Repeatedly in Genesis after God had completed creation for the day, we are told, “And God saw that it was good” (Genesis 1:31). If God was pleased with all He made ought we not to be the first to praise Him? We could choose an item a day for which to give thanks and we would never exhaust the supply!
An awareness of God is all we need. Think of His contribution in our lives and put Him first in our thoughts, our thanks and our worship. As we admire the intricacy yet simple pleasures of a rose, we need to stop to thank God for His creation. Who else but God could create the softness and delicate rose petals with perfume that further attracts us to the bush? But then we discover the thorns, which protect the plant. God creates contrasts of beauty and harshness, softness and prickliness. God sprinkles wild flowers throughout the woods, marshes, and pastures of the world. He has created natural flower gardens for our pleasure and surprise.
What is lovelier than a baby’s soft skin and sweet smell? Children are a direct gift to us from the Heavenly Father, who treasures them. He further instructs us to have the faith of a child (Mark 10:13-16). Contrast the lovable baby with a formidable raging thunderstorm that rattles our bones, confuses our senses and demands our attention. When the storm is past, the earth smells refreshed and renewed. God is the Creator of all things great and beautiful.
God created vegetables, fruits, and all green plants (Genesis 1:29). He showed great imagination when He formed a cluster of grapes. A vineyard with thousands of clusters of grapes is a wonder to behold. Compare the rough exterior of a cantaloupe with the inner succulence. God’s humor is evident when we examine an ear of corn. Ever wonder how God so perfectly lines up those straight rows of corn? Consider the many textures of a tomato or the luscious taste of wild blueberries, raspberries, blackberries, and strawberries occurring from God’s own nourishment and tender care.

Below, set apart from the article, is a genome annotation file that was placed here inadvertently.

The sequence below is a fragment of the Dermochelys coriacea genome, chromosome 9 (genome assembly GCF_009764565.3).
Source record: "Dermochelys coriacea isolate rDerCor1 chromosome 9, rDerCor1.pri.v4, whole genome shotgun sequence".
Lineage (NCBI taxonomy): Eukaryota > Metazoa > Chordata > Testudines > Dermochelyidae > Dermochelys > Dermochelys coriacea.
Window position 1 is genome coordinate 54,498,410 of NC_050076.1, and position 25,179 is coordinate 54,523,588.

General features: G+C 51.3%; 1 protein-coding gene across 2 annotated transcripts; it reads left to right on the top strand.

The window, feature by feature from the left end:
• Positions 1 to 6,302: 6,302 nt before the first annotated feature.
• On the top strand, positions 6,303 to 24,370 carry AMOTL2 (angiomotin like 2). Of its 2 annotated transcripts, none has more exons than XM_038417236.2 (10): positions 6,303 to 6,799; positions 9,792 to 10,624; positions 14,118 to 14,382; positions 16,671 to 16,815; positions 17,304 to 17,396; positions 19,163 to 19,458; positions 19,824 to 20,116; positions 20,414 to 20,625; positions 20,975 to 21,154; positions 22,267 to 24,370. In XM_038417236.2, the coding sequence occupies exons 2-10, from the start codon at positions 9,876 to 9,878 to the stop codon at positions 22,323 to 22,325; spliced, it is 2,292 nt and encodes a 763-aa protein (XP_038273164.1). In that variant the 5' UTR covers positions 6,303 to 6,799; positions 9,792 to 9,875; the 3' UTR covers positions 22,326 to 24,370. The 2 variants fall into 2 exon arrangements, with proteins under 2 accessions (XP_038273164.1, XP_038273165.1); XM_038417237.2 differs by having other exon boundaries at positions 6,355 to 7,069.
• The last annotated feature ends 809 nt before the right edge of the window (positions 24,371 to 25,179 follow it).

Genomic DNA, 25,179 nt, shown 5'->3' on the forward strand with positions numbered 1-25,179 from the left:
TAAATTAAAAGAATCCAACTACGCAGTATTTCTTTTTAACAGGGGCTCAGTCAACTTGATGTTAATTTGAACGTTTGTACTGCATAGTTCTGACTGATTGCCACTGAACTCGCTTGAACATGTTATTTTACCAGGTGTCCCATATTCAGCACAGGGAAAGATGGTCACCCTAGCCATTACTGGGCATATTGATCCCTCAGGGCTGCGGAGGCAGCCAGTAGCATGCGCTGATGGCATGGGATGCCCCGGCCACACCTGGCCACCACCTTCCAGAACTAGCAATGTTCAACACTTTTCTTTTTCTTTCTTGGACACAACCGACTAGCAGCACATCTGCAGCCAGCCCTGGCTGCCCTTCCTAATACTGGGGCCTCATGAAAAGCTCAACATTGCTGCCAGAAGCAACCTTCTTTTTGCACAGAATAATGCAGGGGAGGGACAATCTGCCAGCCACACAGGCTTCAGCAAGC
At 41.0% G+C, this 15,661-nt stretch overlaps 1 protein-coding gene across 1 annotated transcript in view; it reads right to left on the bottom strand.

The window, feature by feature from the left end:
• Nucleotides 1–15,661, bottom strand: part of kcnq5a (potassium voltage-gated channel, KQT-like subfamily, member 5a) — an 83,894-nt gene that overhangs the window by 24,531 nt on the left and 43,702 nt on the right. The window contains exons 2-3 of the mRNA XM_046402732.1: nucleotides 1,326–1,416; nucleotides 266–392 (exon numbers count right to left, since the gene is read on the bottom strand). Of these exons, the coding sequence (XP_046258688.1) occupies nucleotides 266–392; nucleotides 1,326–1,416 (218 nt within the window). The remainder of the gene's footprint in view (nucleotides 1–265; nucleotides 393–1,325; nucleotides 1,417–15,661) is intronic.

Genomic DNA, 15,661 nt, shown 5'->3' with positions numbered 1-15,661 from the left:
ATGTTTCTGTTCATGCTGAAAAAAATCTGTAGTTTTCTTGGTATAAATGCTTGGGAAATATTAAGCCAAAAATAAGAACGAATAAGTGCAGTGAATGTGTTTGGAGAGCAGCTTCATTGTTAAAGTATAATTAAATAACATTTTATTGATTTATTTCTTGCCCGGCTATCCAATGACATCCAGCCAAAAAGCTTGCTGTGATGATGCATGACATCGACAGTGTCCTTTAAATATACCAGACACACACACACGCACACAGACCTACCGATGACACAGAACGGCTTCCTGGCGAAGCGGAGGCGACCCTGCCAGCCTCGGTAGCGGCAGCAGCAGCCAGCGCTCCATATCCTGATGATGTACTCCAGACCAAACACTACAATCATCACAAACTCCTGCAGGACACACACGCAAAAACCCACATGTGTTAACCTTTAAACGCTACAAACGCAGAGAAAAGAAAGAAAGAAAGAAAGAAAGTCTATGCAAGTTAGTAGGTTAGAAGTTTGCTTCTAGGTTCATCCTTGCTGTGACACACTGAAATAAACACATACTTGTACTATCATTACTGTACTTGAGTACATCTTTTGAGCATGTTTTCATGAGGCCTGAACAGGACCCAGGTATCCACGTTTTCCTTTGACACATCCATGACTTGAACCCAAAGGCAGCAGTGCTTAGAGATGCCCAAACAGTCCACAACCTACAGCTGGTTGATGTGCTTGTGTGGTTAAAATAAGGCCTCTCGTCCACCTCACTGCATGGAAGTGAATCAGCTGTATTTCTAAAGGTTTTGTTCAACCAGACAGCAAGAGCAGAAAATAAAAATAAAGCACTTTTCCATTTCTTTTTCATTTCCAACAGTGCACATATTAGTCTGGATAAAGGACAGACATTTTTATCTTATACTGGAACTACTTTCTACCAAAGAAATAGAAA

God formed the tiniest one-cell animal and the hundred pounds of whale. The oceans are teeming with life for our use. Even the lowly seaweed has numerous uses in food manufacturing and processing. The lobster is a delicacy but quite an ugly-looking creature. It will never win a beauty contest even though it changes costumes mid-program!
The skies are the domain of the mighty eagle (Isaiah 40:32) and the midget hummingbird. It is a privilege to watch the flying abilities of each species. God has taught His creation to swim, hop, slither, fly, leap, and run. He matched all the stripes of a zebra and fashioned a carrying pouch for the mother kangaroo to cradle and transport her young. He provides sheep for wool, cows for milk, and the horse family as beasts of burden and for transportation for many cultures.
God is mighty and loving, creative, and protective. He fiercely loves and provides for His children. He is also a jealous God and craves our worship and admiration (Exodus 34:14). If we know a person who is an artist, a seamstress or a carpenter, we would not hesitate to compliment them for creative expression, original ideas, and work well done. It is time to sensitize our thoughts and words for the most excellent God, the only God in the universe. He has created the world and everything in it. Then, He does not abandon nor manipulate His creation for His benefit. He sacrifices His life and love for us, that we may live eternally. Let us “give credit where credit is due.” Keep God in your constant thoughts and thank Him at every opportunity for His love, greatness, and grace.